NExt rowing in a Westerne barge well fare Ang­ling, I haue bin here this two houres and cannot catch an oyster. It may he for lacke of a bait, & that were hard in this nibling world, where euerie man laies bait for another. In the Citie merchants bait their tongues with a lie and an oath, and so make simple men swallow deceitfull wares: and fishing for commoditie is growen so farre, that men are become fishes, for Lande lords put such sweete baits on rackt rents, that as good it were to be a perch in a pikes belly, as a Tenant in theyr farmes. All our trade is growen to trecherie, for now fish are caught with medicins: which are as vnwholsom as loue procured by withchcraft vnfortunate. We Ang­lers make our lines of diuers colours, according to the kindes of waters: so doe men their loues, aiming at the complexion of the faces. Thus Marchandize, Loue, and Lordships sucke venom out of vertue. I think I shal [Page 10] fish all daie and catch a frog, the cause is neither in the line, the hooke, nor the bait, but some thing there is ouer beautifull which stayeth the verie Minow (of all fish the most eager) from biting. For this we Anglers obserue, that the shadow of a man turneth backe the fish. What will then the sight of a Goddesse? Tis best angling in a lowring daie, for here the Sunne so glisters, that the fish see my hooke through my bait. But soft here be the Net­ters, these be they that cannot content them with a dish of fish for their supper, but will draw a whole pond for the market.

This saide, he espied a Fisherman, drawing his nettes towarde where hir Maiestie was. And cal­ling alowde to him. Ho Sirra (quoth the Ang­gler) What shall I giue thee for thy draught, If there be neuer a whale in it take it for a Noble quoth the Netter.

Ang.

Be there any maydes there?

Net.

Maydes foole, they be sea fish.

Ang.

Why?

Net.

Venus was borne of the Sea, and tis reason she should haue maydes to attend hir.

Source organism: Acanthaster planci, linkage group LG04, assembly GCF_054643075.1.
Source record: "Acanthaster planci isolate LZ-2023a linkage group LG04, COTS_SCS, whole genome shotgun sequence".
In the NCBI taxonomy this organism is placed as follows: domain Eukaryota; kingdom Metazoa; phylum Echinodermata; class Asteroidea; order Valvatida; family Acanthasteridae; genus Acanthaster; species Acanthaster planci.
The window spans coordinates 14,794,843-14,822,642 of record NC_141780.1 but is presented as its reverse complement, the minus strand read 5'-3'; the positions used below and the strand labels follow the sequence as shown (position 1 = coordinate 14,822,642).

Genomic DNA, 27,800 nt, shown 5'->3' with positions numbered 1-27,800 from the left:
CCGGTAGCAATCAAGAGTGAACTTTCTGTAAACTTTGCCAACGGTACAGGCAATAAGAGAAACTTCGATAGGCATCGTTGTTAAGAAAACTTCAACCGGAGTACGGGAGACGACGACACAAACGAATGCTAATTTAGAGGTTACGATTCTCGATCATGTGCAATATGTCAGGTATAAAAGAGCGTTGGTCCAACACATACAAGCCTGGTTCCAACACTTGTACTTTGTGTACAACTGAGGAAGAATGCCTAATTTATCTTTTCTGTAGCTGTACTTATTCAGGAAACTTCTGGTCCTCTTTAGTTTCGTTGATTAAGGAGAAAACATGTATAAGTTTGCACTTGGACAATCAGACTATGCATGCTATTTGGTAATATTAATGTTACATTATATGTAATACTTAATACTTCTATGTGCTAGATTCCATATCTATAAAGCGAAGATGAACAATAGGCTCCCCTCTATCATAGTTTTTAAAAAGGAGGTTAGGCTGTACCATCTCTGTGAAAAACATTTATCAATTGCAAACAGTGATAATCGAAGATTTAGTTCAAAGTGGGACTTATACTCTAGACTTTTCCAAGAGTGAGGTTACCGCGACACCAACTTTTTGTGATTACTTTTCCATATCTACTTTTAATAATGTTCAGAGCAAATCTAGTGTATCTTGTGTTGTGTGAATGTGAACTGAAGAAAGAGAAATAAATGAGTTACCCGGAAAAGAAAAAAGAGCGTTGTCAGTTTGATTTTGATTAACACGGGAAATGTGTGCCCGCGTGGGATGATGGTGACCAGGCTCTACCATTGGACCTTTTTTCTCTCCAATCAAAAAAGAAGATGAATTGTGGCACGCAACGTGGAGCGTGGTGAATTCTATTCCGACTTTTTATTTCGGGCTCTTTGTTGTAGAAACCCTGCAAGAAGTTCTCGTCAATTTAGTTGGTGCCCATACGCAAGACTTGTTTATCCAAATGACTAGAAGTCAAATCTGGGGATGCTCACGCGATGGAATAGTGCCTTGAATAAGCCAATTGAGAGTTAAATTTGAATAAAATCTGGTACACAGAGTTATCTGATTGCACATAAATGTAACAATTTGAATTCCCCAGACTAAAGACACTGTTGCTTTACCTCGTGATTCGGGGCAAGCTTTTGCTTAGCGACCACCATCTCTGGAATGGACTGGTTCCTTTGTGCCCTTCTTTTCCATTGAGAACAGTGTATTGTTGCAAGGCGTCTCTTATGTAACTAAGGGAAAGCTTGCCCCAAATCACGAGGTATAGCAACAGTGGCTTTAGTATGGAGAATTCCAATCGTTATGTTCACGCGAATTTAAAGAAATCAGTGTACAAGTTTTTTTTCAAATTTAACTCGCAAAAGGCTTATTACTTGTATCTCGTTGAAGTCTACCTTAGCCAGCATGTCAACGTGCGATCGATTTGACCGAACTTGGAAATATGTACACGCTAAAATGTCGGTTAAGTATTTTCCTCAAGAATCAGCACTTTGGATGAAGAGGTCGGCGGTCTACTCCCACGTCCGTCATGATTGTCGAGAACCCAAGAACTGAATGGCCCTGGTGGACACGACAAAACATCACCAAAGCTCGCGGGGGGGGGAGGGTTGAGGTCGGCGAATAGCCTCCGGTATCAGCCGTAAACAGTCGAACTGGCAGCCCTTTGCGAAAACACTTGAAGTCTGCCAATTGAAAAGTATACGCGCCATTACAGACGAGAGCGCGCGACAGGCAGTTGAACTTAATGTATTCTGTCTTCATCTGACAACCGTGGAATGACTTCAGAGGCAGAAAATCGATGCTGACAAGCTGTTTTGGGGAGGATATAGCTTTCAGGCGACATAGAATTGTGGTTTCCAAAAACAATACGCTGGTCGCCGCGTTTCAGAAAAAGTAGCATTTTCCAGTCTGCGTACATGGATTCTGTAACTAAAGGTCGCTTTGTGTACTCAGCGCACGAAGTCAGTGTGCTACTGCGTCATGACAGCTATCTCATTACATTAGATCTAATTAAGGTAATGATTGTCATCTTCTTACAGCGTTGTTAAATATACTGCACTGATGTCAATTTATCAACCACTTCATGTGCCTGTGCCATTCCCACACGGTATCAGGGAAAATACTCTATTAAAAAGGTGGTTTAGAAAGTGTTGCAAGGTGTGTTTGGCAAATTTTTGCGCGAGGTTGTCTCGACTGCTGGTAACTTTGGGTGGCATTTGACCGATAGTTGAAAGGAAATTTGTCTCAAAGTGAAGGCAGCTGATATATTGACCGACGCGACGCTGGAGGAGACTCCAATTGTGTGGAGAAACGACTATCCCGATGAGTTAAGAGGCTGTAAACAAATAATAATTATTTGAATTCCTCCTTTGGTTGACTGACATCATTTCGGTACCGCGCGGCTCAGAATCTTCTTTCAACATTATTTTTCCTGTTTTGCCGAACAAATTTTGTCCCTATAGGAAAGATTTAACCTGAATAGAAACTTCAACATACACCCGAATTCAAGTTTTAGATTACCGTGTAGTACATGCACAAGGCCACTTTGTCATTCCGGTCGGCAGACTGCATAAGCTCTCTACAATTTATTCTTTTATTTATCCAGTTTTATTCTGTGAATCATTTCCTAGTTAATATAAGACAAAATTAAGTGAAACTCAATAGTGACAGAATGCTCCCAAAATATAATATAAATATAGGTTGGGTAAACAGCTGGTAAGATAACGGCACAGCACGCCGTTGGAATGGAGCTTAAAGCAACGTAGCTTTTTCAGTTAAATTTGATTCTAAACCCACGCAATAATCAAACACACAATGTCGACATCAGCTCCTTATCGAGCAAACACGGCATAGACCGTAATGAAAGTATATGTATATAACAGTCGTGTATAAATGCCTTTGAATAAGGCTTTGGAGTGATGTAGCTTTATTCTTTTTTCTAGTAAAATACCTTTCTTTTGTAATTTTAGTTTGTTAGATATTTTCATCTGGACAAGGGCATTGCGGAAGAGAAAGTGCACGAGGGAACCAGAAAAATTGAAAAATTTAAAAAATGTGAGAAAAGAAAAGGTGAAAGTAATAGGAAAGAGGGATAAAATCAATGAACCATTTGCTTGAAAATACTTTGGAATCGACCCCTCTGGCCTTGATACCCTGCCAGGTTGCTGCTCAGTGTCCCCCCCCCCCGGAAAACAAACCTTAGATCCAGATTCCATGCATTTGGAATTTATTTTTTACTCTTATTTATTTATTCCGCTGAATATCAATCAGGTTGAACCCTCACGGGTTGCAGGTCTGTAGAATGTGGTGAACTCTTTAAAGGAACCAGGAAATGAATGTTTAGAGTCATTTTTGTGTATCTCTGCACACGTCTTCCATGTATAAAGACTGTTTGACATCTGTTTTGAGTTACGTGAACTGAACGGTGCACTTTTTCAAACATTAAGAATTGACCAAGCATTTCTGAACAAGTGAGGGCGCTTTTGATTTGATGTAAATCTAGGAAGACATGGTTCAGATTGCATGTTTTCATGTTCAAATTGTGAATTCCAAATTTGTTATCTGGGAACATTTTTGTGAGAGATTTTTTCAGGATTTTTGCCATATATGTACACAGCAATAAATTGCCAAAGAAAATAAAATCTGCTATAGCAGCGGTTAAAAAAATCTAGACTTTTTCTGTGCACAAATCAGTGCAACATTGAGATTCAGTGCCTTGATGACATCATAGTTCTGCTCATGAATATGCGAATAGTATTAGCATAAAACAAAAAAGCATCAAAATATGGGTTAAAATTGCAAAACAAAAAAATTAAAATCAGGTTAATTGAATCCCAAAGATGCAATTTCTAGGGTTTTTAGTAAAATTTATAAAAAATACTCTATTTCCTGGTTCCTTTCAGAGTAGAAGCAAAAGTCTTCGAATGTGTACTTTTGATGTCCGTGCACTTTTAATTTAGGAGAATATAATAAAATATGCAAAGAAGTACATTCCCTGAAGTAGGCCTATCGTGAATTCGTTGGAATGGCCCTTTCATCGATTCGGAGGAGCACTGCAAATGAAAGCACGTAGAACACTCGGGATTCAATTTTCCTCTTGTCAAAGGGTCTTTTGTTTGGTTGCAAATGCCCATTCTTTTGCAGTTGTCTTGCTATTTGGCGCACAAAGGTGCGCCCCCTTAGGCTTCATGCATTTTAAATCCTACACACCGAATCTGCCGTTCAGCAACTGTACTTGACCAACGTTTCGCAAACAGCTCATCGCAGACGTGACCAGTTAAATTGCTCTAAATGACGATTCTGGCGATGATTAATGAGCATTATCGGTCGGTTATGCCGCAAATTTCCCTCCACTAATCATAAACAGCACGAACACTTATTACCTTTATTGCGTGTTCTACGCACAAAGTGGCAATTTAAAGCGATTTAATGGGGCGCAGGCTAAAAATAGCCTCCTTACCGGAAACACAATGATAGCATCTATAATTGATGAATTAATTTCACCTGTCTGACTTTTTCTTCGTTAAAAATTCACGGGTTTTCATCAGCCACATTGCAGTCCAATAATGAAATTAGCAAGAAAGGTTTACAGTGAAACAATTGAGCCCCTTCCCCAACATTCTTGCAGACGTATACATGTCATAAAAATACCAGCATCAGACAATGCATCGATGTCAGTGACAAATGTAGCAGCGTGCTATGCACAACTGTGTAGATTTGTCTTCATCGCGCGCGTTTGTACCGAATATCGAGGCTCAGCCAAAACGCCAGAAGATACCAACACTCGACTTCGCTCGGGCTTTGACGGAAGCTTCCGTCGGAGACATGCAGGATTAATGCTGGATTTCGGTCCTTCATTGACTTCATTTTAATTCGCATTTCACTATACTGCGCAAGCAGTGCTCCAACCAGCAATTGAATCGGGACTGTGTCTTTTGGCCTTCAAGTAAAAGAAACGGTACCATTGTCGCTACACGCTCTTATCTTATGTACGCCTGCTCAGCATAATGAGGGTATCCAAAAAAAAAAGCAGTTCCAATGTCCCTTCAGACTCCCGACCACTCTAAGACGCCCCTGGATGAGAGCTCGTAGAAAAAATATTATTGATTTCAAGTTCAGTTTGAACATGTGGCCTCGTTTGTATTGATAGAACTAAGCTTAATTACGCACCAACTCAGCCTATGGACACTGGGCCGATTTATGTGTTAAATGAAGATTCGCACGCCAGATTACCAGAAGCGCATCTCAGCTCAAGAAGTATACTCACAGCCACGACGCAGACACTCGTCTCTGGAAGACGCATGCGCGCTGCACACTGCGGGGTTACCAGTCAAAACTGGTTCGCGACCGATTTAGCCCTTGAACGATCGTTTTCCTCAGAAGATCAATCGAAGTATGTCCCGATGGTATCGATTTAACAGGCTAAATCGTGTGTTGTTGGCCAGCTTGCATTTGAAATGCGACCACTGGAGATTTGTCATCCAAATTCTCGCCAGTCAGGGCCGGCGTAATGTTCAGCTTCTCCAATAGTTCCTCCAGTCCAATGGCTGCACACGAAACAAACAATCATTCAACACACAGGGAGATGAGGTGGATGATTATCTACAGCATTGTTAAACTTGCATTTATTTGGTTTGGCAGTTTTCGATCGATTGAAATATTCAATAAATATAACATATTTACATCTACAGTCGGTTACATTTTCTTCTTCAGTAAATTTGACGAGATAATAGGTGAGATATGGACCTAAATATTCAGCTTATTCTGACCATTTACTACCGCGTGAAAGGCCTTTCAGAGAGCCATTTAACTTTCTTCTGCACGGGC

Then turned he to the Queene, and after a small pawse, spake as followeth.

MADAME, it is an olde saying, There is no fishing to the sea, nor seruice to the King: but it holdes when the sea is calme & the king vertu­ous. [Page 11] Your vertue doth make Enuie blush, and Enuie stands amazed at your happines. I come not to tell the art of fishing, nor the natures of fish, nor their daintines, but with a poore Fisher mans wishe, that all the hollowe heartes to your Maiestie were in my net, and if there bee more then it will holde, I woulde they were in the sea till I went thether a fishing.

There bee some so muddie minded, that they can not liue in a cleere riuer but a standing poole, as camells will not drinke till they haue troubled the water with their feet: so can they neuer stanch their thirst, till they haue disturbd the state with their trecheries. Soft, these are no fancies for fisher men. Yes true hearts are as good as full purses, the one the sinewes of war, the other the armes. A dish of fish is an vnworthie present for a prince to accept: there be some carpes amongst them, no carpers of states, if there be, I would they might bee handled lyke carpes, their tongues pulled out. Some pearches there are I am sure, and if anie pearch higher than in dutie they ought, I would they might sodenly picke ouer the pearch for me. What so euer there is, if it be good it is all yours, most excellent Ladie, that are best worthie of the grea­test good.

That ended,

This Song of the Fisher man.

THE fish that seeks for food in siluer streame is vnawares beguiled with the hooke,
And tender harts when lest of loue they dreame, do swallow beauties bait, a louely looke.
[Page 12] The fish that shuns to bite, in net doth hit,
The heart that scapes the eie is caught by wit.
The thing cald Loue, poore Fisher men do feele rich pearles are found in hard & homely shels
Our habits base, but hearts as true as steele, sad lookes deep sighs, flat faith are all our spels,
And when to vs our loues seeme faire to bee.
We court them thus Loue me and Ile loue thee.
And if they saie our loue is fondly made, we neuer leaue till on their hearts we lite,
Anglers haue patience by their proper trade, and are content to tarrie till they bite,
Of all the fish that in the waters moue,
We count them lumps that will not bite at loue.

For the rest of the Entertainment, honorable feasting, and abundance of all things that might manifest a libe­rall and loyall heart, because I was not there, I cannot set downe, thus much by report I heare, & by the words, of those that deserue credite, that it was such as much contented her Maiestie, and made many others to wonder. And so her Maiestie well pleased with her welcome, & he throughly comforted with her Highnesse gracious acceptance, shee went from thence to Chi­chester.